6. You never relax. You walk around like you have a potato chip wedged between your butt cheeks and you're trying not to break it. When you're uptight all the time, it makes them uptight. Negative or stressful energy transfers to others. The fix: laugh, get a remote-controlled car or tricycle to drive around the office, or put on a Burger King crown. When you relax, your team can relax too.
5. You micromanage. You know every detail of what they're working on and you've become a control freak. They have no room to make decisions on their own (which means yes, they'll make a mistake or two). The fix: back off. Pick a few low risk projects and commit to not doing ANYTHING on them unless your team member asks you for assistance. It'll be uncomfortable for you. Give it a try you micromanaging control freak.
4. You're a suck-up. If your boss stopped short while walking down the hall, you'd break your neck. Your team hates seeing you do this because it demonstrates lack of spine and willingness to fight for them. It can also signal to them that you expect them to be a sycophant just like you. The fix: try kicking up and kissing down instead. Manage up and make your boss work for you. Protect your team and treat them like kings and they'll do the same for you.
3. You treat them like mushrooms. Translation: they're kept in the dark and fed a bunch of crap. Do you ration information? Do you withhold "important" things from them because it's "need to know" only? All you're doing is creating gossip and fear. The fix: stop acting like 007 and spill some beans. Let them in on things and let them know as much information as you can as soon as you know it.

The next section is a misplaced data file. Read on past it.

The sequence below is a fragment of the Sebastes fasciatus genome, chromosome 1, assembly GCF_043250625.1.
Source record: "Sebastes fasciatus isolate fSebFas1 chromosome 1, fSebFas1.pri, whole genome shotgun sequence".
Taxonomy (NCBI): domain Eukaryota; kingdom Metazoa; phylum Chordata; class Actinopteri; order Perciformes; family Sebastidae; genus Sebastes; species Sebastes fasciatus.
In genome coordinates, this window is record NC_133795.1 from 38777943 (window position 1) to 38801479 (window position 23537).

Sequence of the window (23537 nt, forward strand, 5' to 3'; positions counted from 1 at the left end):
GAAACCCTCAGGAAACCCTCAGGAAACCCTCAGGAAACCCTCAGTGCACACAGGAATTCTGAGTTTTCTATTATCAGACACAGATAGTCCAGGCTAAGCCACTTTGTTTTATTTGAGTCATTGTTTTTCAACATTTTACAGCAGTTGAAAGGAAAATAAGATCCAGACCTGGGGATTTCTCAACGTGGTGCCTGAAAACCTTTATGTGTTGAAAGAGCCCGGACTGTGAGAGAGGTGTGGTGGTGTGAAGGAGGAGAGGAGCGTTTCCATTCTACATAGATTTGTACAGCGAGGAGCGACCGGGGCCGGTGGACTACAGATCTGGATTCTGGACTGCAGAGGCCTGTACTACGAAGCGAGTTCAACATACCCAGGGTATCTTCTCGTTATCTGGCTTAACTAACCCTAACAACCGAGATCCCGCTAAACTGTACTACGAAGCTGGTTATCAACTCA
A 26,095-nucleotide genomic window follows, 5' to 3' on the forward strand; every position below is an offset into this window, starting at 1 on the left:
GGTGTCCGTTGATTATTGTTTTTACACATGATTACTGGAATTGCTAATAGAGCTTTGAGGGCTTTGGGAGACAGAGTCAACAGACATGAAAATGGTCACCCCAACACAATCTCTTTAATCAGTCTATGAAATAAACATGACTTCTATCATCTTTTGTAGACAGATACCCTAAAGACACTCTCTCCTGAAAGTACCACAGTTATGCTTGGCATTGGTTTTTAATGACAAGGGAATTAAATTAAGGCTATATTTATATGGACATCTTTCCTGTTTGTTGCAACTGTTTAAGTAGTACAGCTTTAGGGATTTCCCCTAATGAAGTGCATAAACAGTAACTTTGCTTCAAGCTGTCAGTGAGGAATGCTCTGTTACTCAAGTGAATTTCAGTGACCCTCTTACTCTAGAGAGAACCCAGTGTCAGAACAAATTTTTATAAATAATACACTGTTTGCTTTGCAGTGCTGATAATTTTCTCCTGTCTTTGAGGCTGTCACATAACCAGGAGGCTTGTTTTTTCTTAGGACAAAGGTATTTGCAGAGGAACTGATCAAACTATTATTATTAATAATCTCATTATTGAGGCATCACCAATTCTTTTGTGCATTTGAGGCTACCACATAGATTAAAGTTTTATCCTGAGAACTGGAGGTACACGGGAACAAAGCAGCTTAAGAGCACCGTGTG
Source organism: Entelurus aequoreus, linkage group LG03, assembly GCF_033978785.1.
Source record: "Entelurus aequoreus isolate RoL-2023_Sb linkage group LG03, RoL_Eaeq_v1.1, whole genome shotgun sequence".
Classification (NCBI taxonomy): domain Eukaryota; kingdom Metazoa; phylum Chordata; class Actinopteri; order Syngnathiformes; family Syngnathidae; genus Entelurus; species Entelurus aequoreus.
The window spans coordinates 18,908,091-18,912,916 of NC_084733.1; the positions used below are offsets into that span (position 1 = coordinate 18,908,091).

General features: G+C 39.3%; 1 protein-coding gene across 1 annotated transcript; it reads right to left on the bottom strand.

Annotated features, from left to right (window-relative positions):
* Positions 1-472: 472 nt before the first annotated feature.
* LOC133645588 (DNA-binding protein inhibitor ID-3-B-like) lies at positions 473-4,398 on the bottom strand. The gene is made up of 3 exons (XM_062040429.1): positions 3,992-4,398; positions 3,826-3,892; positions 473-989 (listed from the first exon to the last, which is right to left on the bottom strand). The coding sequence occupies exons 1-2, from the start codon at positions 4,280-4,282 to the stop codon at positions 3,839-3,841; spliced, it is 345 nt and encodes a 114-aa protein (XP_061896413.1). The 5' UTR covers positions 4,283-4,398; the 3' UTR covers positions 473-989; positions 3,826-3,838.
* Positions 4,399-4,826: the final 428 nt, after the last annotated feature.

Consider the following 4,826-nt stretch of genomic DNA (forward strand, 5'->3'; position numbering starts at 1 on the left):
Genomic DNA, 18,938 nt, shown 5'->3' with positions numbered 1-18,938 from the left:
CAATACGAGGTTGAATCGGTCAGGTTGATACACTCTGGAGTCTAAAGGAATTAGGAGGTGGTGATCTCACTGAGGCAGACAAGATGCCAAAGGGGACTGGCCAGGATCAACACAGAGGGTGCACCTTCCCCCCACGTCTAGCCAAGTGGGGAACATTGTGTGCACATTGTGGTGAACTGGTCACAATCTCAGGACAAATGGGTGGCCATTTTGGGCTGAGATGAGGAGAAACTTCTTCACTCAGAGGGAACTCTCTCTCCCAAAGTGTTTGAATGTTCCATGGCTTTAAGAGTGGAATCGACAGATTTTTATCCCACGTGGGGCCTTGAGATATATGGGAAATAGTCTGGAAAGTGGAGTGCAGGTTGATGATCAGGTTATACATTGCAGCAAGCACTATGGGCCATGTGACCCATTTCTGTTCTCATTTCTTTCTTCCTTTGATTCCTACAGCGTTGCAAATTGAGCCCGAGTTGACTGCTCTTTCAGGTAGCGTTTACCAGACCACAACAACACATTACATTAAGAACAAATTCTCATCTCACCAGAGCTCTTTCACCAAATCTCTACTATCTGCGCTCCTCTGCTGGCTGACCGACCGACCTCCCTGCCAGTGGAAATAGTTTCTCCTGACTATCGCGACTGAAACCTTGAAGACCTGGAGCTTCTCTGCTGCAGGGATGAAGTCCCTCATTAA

2. You're above getting your hands dirty. You're great at assigning work. Doing work? Not so much. They hate watching you preside (and they hate it even more when you take credit for what they slaved over). The fix: get dirty. Climb under the proverbial tank and turn a wrench. Roll up your sleeves. Pick a small project you can handle in addition to your other responsibilities and do the project YOURSELF.
1. You're indecisive. Maybe. Or not. But possibly. Yeah. No. I don't know. OH MY GOSH MAKE A DECISION ALREADY! That's what you get paid to do as the leader. You drive them crazy with your incessant flip-flopping or waffling. The fix: DO SOMETHING! Acknowledge you might make a mistake but do something. A team is much more likely to follow a leader who makes decisions (even some bad ones) than a leader who makes no decisions at all.
There they are: 10 reasons your team hates you. Do any of them fit? I'll tell you what: I DARE you to email this post to your team members and ask them to anonymously circle any of the above behaviors that apply to you. I then further challenge you to fix the one or two that have the most votes. Trust me -- all of you will be happier if you do. How's THAT for provocative?